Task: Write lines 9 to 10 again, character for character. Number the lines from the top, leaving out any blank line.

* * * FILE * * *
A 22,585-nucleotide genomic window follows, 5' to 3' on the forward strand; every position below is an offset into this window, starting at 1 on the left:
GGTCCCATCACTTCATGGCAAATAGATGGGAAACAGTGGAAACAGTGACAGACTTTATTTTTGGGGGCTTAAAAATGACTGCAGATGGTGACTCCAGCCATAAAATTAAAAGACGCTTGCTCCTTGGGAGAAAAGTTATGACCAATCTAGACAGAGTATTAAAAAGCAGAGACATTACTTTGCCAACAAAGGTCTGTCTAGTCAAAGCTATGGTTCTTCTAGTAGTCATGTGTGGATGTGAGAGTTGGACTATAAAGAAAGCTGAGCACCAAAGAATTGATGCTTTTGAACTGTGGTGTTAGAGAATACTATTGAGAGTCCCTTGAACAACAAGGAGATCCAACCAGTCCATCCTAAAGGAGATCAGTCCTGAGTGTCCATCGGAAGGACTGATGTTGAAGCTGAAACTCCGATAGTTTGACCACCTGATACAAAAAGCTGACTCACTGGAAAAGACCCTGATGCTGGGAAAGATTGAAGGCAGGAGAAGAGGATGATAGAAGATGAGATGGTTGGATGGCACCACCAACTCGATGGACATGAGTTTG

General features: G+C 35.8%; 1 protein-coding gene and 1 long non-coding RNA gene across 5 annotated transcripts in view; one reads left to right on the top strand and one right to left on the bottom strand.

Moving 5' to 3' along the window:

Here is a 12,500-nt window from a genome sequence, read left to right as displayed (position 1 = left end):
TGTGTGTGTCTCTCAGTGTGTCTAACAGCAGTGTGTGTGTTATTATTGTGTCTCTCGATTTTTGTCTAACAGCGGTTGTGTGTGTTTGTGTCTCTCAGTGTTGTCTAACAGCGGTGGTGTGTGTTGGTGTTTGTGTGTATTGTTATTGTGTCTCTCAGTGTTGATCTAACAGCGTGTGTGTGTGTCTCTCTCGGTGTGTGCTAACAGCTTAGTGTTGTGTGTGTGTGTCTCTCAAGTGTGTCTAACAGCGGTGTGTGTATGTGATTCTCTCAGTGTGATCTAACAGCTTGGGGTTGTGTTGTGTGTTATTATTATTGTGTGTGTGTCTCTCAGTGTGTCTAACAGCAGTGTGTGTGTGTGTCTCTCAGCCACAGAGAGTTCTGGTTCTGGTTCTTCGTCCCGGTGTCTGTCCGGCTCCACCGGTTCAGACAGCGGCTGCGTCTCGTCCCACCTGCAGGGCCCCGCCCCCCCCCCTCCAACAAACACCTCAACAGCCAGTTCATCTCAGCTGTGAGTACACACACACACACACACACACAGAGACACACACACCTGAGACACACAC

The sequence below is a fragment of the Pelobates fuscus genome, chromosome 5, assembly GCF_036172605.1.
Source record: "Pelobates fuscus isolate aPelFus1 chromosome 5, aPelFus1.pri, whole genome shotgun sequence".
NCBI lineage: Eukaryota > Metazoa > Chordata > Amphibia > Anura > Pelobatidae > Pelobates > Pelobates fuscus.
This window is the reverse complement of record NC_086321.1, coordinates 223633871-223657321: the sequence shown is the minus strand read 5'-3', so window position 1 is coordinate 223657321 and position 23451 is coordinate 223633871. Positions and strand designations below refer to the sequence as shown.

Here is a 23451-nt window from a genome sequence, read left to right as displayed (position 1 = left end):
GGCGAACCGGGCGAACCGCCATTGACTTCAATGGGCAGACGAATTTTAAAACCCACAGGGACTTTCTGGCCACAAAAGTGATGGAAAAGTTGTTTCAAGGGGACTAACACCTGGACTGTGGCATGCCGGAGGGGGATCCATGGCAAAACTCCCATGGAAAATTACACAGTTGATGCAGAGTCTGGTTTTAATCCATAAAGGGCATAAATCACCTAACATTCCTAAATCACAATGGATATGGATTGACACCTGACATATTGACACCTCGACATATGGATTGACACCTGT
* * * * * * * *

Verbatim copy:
NCBI lineage: Eukaryota > Metazoa > Chordata > Amphibia > Anura > Pelobatidae > Pelobates > Pelobates fuscus.
This window is the reverse complement of record NC_086321.1, coordinates 223633871-223657321: the sequence shown is the minus strand read 5'-3', so window position 1 is coordinate 223657321 and position 23451 is coordinate 223633871. Positions and strand designations below refer to the sequence as shown.